37 states and the District of Columbia have legalized same sex marriages. But several states, like Kentucky have banned it.
Belinda Tarpley-Sottung has been her wife for 28 years and back in 2013, they were married in Maryland. But here in Kentucky, her marriage isn’t recognized.
She says she can’t even get a driver’s license with her legal last name. “It’s a basic human right to married to the person that you love,” Tarpley-Sottung says.
But not everyone agrees, The Family Foundation in Lexington says marriage is defined as between a man and a woman, and it should stay that way.
“I would submit that marriage, by definition as its always been, is one man and one woman,” Family Foundation Director Kent Ostrander says.
On Tuesday in Washington D.C., the Supreme Court justices heard arguments focused on two central questions: Can states ban same-sex marriage? And do states have to recognize lawful marriages from other states?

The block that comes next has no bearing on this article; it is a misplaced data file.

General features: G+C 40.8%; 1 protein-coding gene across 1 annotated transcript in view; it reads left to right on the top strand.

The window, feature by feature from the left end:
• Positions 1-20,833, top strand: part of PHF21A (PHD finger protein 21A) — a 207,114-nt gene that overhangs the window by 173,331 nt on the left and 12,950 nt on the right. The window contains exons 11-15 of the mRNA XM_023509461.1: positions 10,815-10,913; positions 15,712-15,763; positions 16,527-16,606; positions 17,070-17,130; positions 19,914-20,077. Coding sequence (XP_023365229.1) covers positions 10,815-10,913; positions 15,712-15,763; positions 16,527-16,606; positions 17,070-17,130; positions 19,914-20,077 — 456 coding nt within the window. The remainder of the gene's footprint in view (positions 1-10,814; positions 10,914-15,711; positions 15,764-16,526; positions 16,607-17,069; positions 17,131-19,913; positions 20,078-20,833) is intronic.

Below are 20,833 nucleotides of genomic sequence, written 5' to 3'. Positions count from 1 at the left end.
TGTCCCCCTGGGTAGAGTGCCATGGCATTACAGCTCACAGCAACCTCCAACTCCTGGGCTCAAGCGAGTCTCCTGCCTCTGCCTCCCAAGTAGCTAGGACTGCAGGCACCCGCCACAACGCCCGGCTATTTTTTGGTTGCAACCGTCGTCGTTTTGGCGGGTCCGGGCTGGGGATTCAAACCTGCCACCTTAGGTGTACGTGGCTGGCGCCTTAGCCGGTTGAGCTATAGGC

Outside the federal court house, those in favor of same-sex marriage cheered and waved flags.
Some opponents loudly condemned proponents of gay marriage, urging them to find the lord and be reborn again, as a straight person.
“Marriage has been consistently been defined as one man and one woman and it’s in that context that children are raised in the most healthy manner. Period,” Ostrander says.
“What I want everyone to know is what an awesome right being married is and [it] being recognized,” Tarpley-Sottung says.
The Supreme Court is not expected to announce their decision until June.